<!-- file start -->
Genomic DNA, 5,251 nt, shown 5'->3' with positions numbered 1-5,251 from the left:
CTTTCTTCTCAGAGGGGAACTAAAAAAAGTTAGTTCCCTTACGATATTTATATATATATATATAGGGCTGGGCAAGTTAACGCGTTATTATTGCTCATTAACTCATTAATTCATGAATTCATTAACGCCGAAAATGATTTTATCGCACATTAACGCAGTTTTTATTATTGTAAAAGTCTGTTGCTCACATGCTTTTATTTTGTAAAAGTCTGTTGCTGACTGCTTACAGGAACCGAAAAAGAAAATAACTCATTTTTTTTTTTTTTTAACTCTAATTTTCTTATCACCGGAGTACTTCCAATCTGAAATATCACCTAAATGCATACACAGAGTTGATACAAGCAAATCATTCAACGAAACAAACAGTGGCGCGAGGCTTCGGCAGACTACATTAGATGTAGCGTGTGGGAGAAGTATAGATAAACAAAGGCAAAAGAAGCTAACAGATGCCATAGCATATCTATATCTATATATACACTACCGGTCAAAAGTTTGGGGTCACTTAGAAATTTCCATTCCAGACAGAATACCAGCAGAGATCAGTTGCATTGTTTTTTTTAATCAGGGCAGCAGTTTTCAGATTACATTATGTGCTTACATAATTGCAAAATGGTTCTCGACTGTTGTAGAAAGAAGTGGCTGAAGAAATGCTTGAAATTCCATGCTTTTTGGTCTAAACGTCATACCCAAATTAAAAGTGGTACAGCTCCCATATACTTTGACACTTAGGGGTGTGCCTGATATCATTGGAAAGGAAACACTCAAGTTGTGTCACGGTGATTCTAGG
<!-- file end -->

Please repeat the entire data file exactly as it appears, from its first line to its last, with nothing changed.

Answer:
Genomic DNA, 5,251 nt, shown 5'->3' with positions numbered 1-5,251 from the left:
CTTTCTTCTCAGAGGGGAACTAAAAAAAGTTAGTTCCCTTACGATATTTATATATATATATATAGGGCTGGGCAAGTTAACGCGTTATTATTGCTCATTAACTCATTAATTCATGAATTCATTAACGCCGAAAATGATTTTATCGCACATTAACGCAGTTTTTATTATTGTAAAAGTCTGTTGCTCACATGCTTTTATTTTGTAAAAGTCTGTTGCTGACTGCTTACAGGAACCGAAAAAGAAAATAACTCATTTTTTTTTTTTTTTAACTCTAATTTTCTTATCACCGGAGTACTTCCAATCTGAAATATCACCTAAATGCATACACAGAGTTGATACAAGCAAATCATTCAACGAAACAAACAGTGGCGCGAGGCTTCGGCAGACTACATTAGATGTAGCGTGTGGGAGAAGTATAGATAAACAAAGGCAAAAGAAGCTAACAGATGCCATAGCATATCTATATCTATATATACACTACCGGTCAAAAGTTTGGGGTCACTTAGAAATTTCCATTCCAGACAGAATACCAGCAGAGATCAGTTGCATTGTTTTTTTTAATCAGGGCAGCAGTTTTCAGATTACATTATGTGCTTACATAATTGCAAAATGGTTCTCGACTGTTGTAGAAAGAAGTGGCTGAAGAAATGCTTGAAATTCCATGCTTTTTGGTCTAAACGTCATACCCAAATTAAAAGTGGTACAGCTCCCATATACTTTGACACTTAGGGGTGTGCCTGATATCATTGGAAAGGAAACACTCAAGTTGTGTCACGGTGATTCTAGG